Vista Equity Partners is still trying to sell Omnitracs, the fleet management software and hardware company it acquired for $800 million in a November 2013 leveraged buyout. After two canceled deals in December 2015 and June 2017 – in that second deal, Vista rejected a $2 billion offer from strategic buyer Continental Tire – Omnitracs is again entertaining bids.
Now Omnitracs is in its second round of talks with potential acquirers, and Goldman Sachs (NYSE: GS) is still in the running. The size and terms of Goldman’s offer have not been disclosed. FreightWaves has learned that Vista’s asking price for Omnitracs is still $2 billion, and that potential buyers at the table are having a hard time getting to that price. Omnitracs’ gross revenues are in the $400-500 million range.
Omnitracs CEO Ray Greer to did not respond to an email request for comment.
Omnitracs provides electronic logging devices (ELDs), route optimization, GPS fleet tracking, critical event video, and reporting and analytics for trucking carriers. An investment banker not involved in the current negotiations told FreightWaves that Omnitracs has received steady inbound interest from a number of parties.
Known for its early dominance of the large fleet market, Omnitracs integrated with sophisticated devices embedded in the truck that generated reams of data from components and transmitted it back to carrier headquarters. But Omnitracs was caught off guard by how the fleet technology market evolved following the ELD mandate of December 2017 and the hard enforcement, which began in April 2018.
Younger upstarts focusing on the long tail of small carriers and owner-operators and offering low-cost, nimble ELD and visibility solutions – often in the form of mobile apps – experienced rapid growth and lapped Omnitracs among down-market customers.
Part of Omnitracs’ failure to adapt may have been caused by the business imperatives it faced after it was bought by Vista Equity Partners. When private equity firms acquire companies through a leveraged buyout, they use a small amount of their own capital and borrow the rest from banks, leaving the acquired company saddled with the debt. Omnitracs would have had to pay off the debt with its free cash flow or by cutting costs.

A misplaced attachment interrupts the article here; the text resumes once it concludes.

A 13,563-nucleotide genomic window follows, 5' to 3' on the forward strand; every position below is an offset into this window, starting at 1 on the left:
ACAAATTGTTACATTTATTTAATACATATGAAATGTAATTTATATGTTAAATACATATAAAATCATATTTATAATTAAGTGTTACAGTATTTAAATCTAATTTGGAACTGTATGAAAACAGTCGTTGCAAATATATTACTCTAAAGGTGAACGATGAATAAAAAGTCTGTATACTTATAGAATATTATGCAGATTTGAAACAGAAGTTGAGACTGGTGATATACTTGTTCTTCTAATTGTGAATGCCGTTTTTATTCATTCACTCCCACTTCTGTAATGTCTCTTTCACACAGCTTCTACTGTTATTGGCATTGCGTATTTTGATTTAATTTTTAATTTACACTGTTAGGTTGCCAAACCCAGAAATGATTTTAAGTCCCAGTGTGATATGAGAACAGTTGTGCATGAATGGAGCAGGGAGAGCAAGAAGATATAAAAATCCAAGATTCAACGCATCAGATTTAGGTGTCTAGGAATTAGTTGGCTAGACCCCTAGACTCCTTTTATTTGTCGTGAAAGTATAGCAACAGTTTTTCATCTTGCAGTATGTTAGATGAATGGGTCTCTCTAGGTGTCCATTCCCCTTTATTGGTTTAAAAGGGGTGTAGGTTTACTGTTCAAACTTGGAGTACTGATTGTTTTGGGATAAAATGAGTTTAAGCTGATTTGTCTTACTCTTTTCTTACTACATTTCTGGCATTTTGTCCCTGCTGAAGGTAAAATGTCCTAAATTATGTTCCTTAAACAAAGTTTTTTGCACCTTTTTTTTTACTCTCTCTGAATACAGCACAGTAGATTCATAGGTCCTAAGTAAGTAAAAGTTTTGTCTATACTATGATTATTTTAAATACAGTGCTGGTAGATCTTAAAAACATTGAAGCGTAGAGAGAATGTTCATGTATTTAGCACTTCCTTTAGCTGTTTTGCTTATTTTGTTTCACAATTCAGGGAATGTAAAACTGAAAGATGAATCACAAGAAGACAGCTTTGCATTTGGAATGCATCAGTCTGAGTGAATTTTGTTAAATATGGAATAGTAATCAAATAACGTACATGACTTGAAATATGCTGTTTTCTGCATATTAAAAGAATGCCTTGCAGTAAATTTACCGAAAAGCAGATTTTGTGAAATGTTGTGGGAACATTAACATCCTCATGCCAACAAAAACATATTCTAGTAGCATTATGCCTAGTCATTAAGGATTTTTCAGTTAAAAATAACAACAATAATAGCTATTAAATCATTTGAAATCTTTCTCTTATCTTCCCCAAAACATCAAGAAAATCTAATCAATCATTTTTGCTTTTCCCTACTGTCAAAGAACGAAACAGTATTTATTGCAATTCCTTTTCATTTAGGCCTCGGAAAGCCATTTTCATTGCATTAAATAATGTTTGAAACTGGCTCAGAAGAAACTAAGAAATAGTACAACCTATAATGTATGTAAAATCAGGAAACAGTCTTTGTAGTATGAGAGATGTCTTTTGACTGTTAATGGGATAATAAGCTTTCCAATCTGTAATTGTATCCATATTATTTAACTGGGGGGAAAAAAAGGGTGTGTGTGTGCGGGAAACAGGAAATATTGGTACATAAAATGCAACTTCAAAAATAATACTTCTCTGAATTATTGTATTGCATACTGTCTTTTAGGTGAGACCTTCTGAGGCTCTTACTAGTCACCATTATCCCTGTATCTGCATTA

That’s not a favorable position for a legacy technology company – Omnitracs was founded in 1985 – on the cusp of an industry transformation to be in.
In the meantime, KeepTruckin, Samsara and BigRoad emerged with a low-touch, low-cost model and took the small fleet market by storm. Venture capital-backed KeepTruckin in particular seized the opportunity presented by the ELD mandate, exploding its valuation from $68 million in May 2017 to $1.25 billion by April 2019. Samsara followed a similar trajectory – after its May 2015 Series A, Samsara was valued at $115 million post-money; after its December 2018 Series E, Samsara’s post-money valuation had ballooned to $3.6 billion.
After two canceled attempts to sell Omnitracs, Vista brought in transportation and logistics veteran Ray Greer to fill the CEO role in February 2018. Greer had a storied career at a number of logistics companies including Ryder and FedEx and had most recently been the president of BNSF Logistics.
Shortly thereafter, Vista refinanced Omnitracs’ debt, borrowing an undisclosed amount from Barings and Apollo Investments.
There are a couple of courses a new buyer could take. One would be to continue cutting costs, using the cash to pay down the (new) debt, and sell the company again after improving its balance sheet.
“You can get great returns just by buying a slowly melting ice cube and paying down the debt,” said Seth Holm, senior research analyst at FreightWaves.
The other approach would be to invest in the business, improve the analytics offering and find new data customers, and build new mobile-native software products that can be adopted with less friction.
It’s still unclear how the current bidding process will play out for Omnitracs, but FreightWaves will keep watch on it.